Why Climate Change? Don't We Have Enough to Worry About Already?
At a time when societies around the world are coping with the results of financial shenanigans and rising unemployment, there are even weightier matters confronting future generations. The economic crisis and the problematic job markets will eventually be sorted out, but do we also need to urgently deal with issues of climate change?
There is a lot of noise about global warming, but very little common understanding is being achieved. While we are focused on immediate concerns, we might be ignoring a looming future catastrophe. It is important to transcend our obsession with short-term gains (that's what forced the world economy into a tail-spin, after all) and carefully consider long-term consequences.
What are the actions of today that will affect the world of tomorrow? Because of our current behavior, what will our descendants be dealing with? Let's separate fact from fiction and face the very real effects of global warming and the extremes of climate change.
Recently there have been extensive revisions in the assessment of climate change issues by many scientific organizations. Greenhouse gasses are increasing dramatically due to huge industrial growth in China and India. Plus, with the thawing of the poles, rising sea levels are eminent (possibly 55 inches by the end of the century) and this puts the highly populated coastal areas in danger.
Changes are happening, but how do we know what they are?
Of course, our planet has been experiencing weather's ups and downs and highs and lows for billions of years. What makes us think the climate is changing more drastically now, and what could be causing it?
The invention of the Morse electric telegraph in 1837 made it possible to gather reliable observations over wide areas. In 1849, the Smithsonian Institution established a surface weather observation network across the United States, and similar systems were begun throughout Europe.
By the end of the 1800s, many countries had established national meteorological services that added to our store of scientific information regarding the world's dynamic weather patterns. So, as far as record-setting climate events are concerned, at least we have accurate information to review throughout the 1900s.
We also have reports spanning all of human history that document weather patterns for thousands of years. In addition, we have excellent geological evidence that provides data encompassing millions of years. It is clear that this exciting little planet has been going through extreme upheavals ever since it began.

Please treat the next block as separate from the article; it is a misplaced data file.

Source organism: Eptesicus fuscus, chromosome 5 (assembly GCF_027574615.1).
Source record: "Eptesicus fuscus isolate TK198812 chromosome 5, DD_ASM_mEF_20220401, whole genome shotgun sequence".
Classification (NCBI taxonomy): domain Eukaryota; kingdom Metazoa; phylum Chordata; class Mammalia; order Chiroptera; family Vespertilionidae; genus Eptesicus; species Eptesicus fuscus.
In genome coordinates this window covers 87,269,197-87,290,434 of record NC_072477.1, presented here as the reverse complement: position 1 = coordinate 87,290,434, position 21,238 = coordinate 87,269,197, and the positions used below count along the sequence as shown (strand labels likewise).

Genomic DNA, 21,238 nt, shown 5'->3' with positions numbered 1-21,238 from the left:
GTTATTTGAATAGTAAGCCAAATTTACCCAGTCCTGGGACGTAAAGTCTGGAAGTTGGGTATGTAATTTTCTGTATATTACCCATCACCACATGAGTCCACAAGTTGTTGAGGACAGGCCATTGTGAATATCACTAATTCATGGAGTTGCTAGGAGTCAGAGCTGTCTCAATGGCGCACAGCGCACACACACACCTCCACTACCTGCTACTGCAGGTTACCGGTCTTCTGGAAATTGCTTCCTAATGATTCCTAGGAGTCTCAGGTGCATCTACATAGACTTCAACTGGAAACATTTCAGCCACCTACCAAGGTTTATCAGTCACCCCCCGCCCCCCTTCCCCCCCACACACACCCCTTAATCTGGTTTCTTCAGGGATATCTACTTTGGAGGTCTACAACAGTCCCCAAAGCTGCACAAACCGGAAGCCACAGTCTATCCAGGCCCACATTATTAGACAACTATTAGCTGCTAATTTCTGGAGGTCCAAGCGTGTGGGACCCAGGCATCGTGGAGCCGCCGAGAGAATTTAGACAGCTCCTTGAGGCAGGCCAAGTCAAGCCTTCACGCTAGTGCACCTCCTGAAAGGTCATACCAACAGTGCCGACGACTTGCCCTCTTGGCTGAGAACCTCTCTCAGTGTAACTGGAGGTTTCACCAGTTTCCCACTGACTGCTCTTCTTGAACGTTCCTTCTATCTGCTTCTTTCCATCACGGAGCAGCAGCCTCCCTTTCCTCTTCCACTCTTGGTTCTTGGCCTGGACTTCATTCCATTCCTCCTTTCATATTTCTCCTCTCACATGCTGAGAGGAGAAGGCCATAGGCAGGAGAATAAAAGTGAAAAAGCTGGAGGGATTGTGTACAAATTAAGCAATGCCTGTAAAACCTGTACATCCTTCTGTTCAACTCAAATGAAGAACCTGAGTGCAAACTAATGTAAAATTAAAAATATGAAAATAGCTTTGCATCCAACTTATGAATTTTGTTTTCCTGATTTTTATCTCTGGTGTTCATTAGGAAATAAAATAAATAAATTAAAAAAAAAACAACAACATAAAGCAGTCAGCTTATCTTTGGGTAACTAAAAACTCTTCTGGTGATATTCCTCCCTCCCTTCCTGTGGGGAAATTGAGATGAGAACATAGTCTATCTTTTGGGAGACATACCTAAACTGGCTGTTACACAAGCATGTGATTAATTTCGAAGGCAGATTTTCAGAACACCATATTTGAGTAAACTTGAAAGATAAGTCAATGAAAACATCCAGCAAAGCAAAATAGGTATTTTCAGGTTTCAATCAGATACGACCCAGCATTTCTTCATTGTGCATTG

Considering known cycles of the past, some say we are overdue for another ice age. Research suggests that the earth's magnetic field has been diminishing lately, and this could be a sign that a magnetic shift is eminent. The North and South poles might actually flip, causing catastrophic upheavals that could rearrange continents and severely shake up all forms of life. We know that such things have happened in the past, and they are sure to happen again -- but when?
We depend on the planet's magnetic field to protect the surface from deadly solar radiation. If it is currently becoming weaker, that won't help us much if the sun starts blasting us with extreme killer flares. Records indicate that our old reliable sun has recently been behaving in radical, unexpected ways, and it could fry the entire planet at any moment!
There are also more exotic views of upcoming earth changes...
Many researchers insist that ALL of the planets in our solar system are heating up, and climate change is not just a local condition, it is a far reaching cosmic development. There are those who speculate about a buildup of hyper-dimensional electromagnetic forces that will influence not just our own planet's weather, but the future evolution of our entire solar neighborhood.
Daring to behold an even larger perspective, some say that our solar system is going through a cycle that causes it to bob up and down through the disk of our Milky Way galaxy, and we are soon to come into alignment with the galactic plane of the ecliptic. This could result in a surge of unknown energy and particle phenomenon that has been repeatedly experienced before by our planet, but it is something that modern humans have not had to deal with before. Nobody knows how such a development would affect our civilization.
There is also a growing movement of doomsayers who insist that the world will endure some sort of significant transformational event on December 21, 2012, as suggested by the famed end of the Mayan Calendar and the puzzling prophecies of Nostradamus, as well as other metaphysical sources.
Yikes, it looks like fun times are ahead for planet Earth! But before we get too stressed out, let's settle down and confine ourselves to reliable, factual information. With a new emphasis on non-ideological scientific inquiry, we are getting a flood of studies that must be seriously considered. Clearly, we must deal with this matter now... along with all the other problems that can no longer be ignored.